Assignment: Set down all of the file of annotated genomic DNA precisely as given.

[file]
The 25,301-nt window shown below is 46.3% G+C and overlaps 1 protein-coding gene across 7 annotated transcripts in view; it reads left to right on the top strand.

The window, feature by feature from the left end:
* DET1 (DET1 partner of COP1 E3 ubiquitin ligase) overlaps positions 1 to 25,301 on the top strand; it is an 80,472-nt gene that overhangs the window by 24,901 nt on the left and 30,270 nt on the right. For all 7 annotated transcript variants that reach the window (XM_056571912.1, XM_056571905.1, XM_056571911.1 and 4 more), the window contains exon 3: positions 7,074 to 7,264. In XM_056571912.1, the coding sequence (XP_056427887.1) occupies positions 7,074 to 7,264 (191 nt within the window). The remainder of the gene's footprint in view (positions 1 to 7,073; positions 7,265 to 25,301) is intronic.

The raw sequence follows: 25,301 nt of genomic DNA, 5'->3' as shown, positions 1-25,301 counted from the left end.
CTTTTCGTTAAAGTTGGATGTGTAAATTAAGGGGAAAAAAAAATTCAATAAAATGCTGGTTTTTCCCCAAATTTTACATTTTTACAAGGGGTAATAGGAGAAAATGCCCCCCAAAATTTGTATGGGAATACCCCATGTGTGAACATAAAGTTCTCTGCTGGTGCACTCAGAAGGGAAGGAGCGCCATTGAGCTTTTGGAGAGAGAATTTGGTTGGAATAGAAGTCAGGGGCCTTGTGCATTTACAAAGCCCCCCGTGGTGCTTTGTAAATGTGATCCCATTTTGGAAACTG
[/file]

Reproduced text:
The 25,301-nt window shown below is 46.3% G+C and overlaps 1 protein-coding gene across 7 annotated transcripts in view; it reads left to right on the top strand.

The window, feature by feature from the left end:
* DET1 (DET1 partner of COP1 E3 ubiquitin ligase) overlaps positions 1 to 25,301 on the top strand; it is an 80,472-nt gene that overhangs the window by 24,901 nt on the left and 30,270 nt on the right. For all 7 annotated transcript variants that reach the window (XM_056571912.1, XM_056571905.1, XM_056571911.1 and 4 more), the window contains exon 3: positions 7,074 to 7,264. In XM_056571912.1, the coding sequence (XP_056427887.1) occupies positions 7,074 to 7,264 (191 nt within the window). The remainder of the gene's footprint in view (positions 1 to 7,073; positions 7,265 to 25,301) is intronic.

The raw sequence follows: 25,301 nt of genomic DNA, 5'->3' as shown, positions 1-25,301 counted from the left end.
CTTTTCGTTAAAGTTGGATGTGTAAATTAAGGGGAAAAAAAAATTCAATAAAATGCTGGTTTTTCCCCAAATTTTACATTTTTACAAGGGGTAATAGGAGAAAATGCCCCCCAAAATTTGTATGGGAATACCCCATGTGTGAACATAAAGTTCTCTGCTGGTGCACTCAGAAGGGAAGGAGCGCCATTGAGCTTTTGGAGAGAGAATTTGGTTGGAATAGAAGTCAGGGGCCTTGTGCATTTACAAAGCCCCCCGTGGTGCTTTGTAAATGTGATCCCATTTTGGAAACTG